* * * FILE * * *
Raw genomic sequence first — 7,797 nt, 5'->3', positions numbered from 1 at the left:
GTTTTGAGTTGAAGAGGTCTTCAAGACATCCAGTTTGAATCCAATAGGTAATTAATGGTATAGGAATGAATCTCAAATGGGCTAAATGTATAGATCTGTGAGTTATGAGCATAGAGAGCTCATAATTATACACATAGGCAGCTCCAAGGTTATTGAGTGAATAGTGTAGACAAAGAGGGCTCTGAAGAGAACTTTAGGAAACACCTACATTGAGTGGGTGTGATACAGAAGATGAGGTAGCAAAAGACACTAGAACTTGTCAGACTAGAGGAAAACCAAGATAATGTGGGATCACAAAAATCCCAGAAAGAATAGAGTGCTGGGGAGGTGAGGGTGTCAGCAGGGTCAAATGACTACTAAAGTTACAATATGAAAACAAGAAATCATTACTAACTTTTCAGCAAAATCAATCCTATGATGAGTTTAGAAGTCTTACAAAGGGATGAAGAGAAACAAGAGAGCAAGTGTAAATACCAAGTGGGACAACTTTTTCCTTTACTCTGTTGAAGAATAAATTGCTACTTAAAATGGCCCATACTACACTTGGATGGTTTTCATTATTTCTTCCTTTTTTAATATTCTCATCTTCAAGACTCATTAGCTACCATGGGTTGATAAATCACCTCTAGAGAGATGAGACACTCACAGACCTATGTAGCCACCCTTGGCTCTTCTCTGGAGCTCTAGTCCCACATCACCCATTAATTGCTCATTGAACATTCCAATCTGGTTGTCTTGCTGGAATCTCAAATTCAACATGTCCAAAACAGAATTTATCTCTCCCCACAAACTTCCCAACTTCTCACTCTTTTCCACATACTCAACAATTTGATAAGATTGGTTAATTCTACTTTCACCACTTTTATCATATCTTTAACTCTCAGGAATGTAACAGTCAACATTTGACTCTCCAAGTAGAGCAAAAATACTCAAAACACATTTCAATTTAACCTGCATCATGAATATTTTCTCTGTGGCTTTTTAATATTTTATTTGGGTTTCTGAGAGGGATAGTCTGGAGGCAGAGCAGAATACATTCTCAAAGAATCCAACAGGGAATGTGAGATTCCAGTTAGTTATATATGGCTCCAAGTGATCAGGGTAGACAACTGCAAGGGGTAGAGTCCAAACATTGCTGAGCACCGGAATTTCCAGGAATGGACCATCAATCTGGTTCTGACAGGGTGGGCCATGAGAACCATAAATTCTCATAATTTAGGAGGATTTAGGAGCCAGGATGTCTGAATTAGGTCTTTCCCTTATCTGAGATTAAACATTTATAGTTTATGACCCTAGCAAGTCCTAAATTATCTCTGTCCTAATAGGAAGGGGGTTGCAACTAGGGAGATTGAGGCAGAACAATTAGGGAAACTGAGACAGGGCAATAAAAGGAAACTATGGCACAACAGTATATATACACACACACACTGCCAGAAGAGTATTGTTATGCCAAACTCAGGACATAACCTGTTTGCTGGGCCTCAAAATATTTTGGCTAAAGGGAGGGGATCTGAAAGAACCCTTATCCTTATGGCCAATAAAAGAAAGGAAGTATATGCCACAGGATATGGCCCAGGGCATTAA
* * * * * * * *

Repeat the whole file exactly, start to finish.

Raw genomic sequence first — 7,797 nt, 5'->3', positions numbered from 1 at the left:
GTTTTGAGTTGAAGAGGTCTTCAAGACATCCAGTTTGAATCCAATAGGTAATTAATGGTATAGGAATGAATCTCAAATGGGCTAAATGTATAGATCTGTGAGTTATGAGCATAGAGAGCTCATAATTATACACATAGGCAGCTCCAAGGTTATTGAGTGAATAGTGTAGACAAAGAGGGCTCTGAAGAGAACTTTAGGAAACACCTACATTGAGTGGGTGTGATACAGAAGATGAGGTAGCAAAAGACACTAGAACTTGTCAGACTAGAGGAAAACCAAGATAATGTGGGATCACAAAAATCCCAGAAAGAATAGAGTGCTGGGGAGGTGAGGGTGTCAGCAGGGTCAAATGACTACTAAAGTTACAATATGAAAACAAGAAATCATTACTAACTTTTCAGCAAAATCAATCCTATGATGAGTTTAGAAGTCTTACAAAGGGATGAAGAGAAACAAGAGAGCAAGTGTAAATACCAAGTGGGACAACTTTTTCCTTTACTCTGTTGAAGAATAAATTGCTACTTAAAATGGCCCATACTACACTTGGATGGTTTTCATTATTTCTTCCTTTTTTAATATTCTCATCTTCAAGACTCATTAGCTACCATGGGTTGATAAATCACCTCTAGAGAGATGAGACACTCACAGACCTATGTAGCCACCCTTGGCTCTTCTCTGGAGCTCTAGTCCCACATCACCCATTAATTGCTCATTGAACATTCCAATCTGGTTGTCTTGCTGGAATCTCAAATTCAACATGTCCAAAACAGAATTTATCTCTCCCCACAAACTTCCCAACTTCTCACTCTTTTCCACATACTCAACAATTTGATAAGATTGGTTAATTCTACTTTCACCACTTTTATCATATCTTTAACTCTCAGGAATGTAACAGTCAACATTTGACTCTCCAAGTAGAGCAAAAATACTCAAAACACATTTCAATTTAACCTGCATCATGAATATTTTCTCTGTGGCTTTTTAATATTTTATTTGGGTTTCTGAGAGGGATAGTCTGGAGGCAGAGCAGAATACATTCTCAAAGAATCCAACAGGGAATGTGAGATTCCAGTTAGTTATATATGGCTCCAAGTGATCAGGGTAGACAACTGCAAGGGGTAGAGTCCAAACATTGCTGAGCACCGGAATTTCCAGGAATGGACCATCAATCTGGTTCTGACAGGGTGGGCCATGAGAACCATAAATTCTCATAATTTAGGAGGATTTAGGAGCCAGGATGTCTGAATTAGGTCTTTCCCTTATCTGAGATTAAACATTTATAGTTTATGACCCTAGCAAGTCCTAAATTATCTCTGTCCTAATAGGAAGGGGGTTGCAACTAGGGAGATTGAGGCAGAACAATTAGGGAAACTGAGACAGGGCAATAAAAGGAAACTATGGCACAACAGTATATATACACACACACACTGCCAGAAGAGTATTGTTATGCCAAACTCAGGACATAACCTGTTTGCTGGGCCTCAAAATATTTTGGCTAAAGGGAGGGGATCTGAAAGAACCCTTATCCTTATGGCCAATAAAAGAAAGGAAGTATATGCCACAGGATATGGCCCAGGGCATTAA